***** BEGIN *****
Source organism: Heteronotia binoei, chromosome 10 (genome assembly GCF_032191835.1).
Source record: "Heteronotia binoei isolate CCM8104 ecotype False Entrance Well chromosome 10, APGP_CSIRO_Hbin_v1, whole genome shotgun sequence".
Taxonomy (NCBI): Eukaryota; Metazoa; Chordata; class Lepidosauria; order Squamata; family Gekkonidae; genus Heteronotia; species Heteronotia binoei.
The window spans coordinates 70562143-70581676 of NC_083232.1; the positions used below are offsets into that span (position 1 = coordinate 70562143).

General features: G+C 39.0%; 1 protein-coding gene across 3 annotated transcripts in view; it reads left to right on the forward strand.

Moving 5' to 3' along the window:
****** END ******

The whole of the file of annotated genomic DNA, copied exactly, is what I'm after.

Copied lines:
Source organism: Heteronotia binoei, chromosome 10 (genome assembly GCF_032191835.1).
Source record: "Heteronotia binoei isolate CCM8104 ecotype False Entrance Well chromosome 10, APGP_CSIRO_Hbin_v1, whole genome shotgun sequence".
Taxonomy (NCBI): Eukaryota; Metazoa; Chordata; class Lepidosauria; order Squamata; family Gekkonidae; genus Heteronotia; species Heteronotia binoei.
The window spans coordinates 70562143-70581676 of NC_083232.1; the positions used below are offsets into that span (position 1 = coordinate 70562143).

General features: G+C 39.0%; 1 protein-coding gene across 3 annotated transcripts in view; it reads left to right on the forward strand.

Moving 5' to 3' along the window: